WELLINGTON (Bloomberg) - Asian stocks were poised to extend gains, with crude oil at a six-month high, after a rally in commodity shares and Apple Inc. drove a rebound in the UnitedStates. The yen held declines.
Futures on equity gauges from Japan to Australia signaled gains, while New Zealand shares snapped a three-day drop as U.S. crude neared US$48 a barrel and New York copper futures rose for a second session. Apple jumped the most since March on Monday after Warren Buffett's Berkshire Hathaway Inc. disclosed a stake in the world's most valuable company. Japan's currency held above 109 per US dollar, while New Zealand government debt tracked a drop in Treasuries amid speculation over the outlook for U.S. monetary policy.
Berkshire Hathaway's disclosure of a US$1.1 billion stake in Apple reinvigorated a stock that has slumped more than 10 per cent this year amid concern about the outlook for the smartphone market. The pickup in commodity prices is also righting global equities after weaker economic data and disappointing company earnings wiped out almost US$2 trillion of value in the first two weeks of May. Data Friday showing a jump in American retail sales continued to resonate for investors, bolstering the case for the Federal Reserveto raise U.S. interest rates as other central banks struggle to fuel inflation via stimulus efforts.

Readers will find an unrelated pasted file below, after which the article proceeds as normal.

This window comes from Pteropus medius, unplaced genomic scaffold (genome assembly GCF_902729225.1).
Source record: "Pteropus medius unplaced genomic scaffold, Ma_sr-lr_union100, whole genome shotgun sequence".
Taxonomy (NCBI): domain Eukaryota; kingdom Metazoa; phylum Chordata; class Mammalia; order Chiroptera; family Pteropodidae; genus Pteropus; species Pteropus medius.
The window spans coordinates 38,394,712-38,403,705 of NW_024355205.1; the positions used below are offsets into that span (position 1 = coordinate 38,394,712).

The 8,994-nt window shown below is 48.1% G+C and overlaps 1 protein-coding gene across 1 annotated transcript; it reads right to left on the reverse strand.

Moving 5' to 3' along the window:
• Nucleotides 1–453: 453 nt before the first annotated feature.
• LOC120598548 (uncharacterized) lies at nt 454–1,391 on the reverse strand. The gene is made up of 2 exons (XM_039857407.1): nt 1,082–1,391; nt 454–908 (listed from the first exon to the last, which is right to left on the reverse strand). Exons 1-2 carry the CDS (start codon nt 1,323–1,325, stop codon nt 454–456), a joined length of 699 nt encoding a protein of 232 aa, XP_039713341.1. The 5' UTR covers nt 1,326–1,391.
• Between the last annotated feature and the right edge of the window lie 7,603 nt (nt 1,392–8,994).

"Recent market behaviour has shown what look to be Jekyll- and-Hyde traits," Mark Smith, a senior economist in Auckland at ANZ Bank New Zealand, said in a client note. "In rates markets, global considerations, including potential 'Brexit' concerns and Chinese growth slowdown fears, look to be dominating local considerations. Some pundits have gone as far as to conclude that the Fed is stuck in an adverse feedback loop, whereby the Fed will not be able to hike for fears of what this will do to financial markets." Stocks New Zealand's S&P/NZX 50 Index, the first major stock gauge to start trading each day, added 0.6 per cent as of 7:54 a.m. Tokyo time as utilities drove gains. Futures on the S&P 500 Index were little changed following a 1 per cent climb in the underlying measure on Monday, as Apple - the biggest stock in the index by market value and weighting - rose 3.7 per cent.
In Japan, futures on the Nikkei 225 Stock Average added 0.6 per cent to 16,620, while yen-denominated contracts in Chicago held last session's gains at 16,615. Futures on Australia's S&P/ASX 200 Index increased 0.9 per cent in most recent trading, as those on Hong Kong's Hang Seng Index advanced 0.4 per cent. Kospi index futures in Seoul climbed 0.2 per cent.
The Reserve Bank of Australia releases minutes of its May meeting on Tuesday, and data on inflation expectations in New Zealand is also due. Japan reports on industrial output and Hong Kong updates its jobless rate.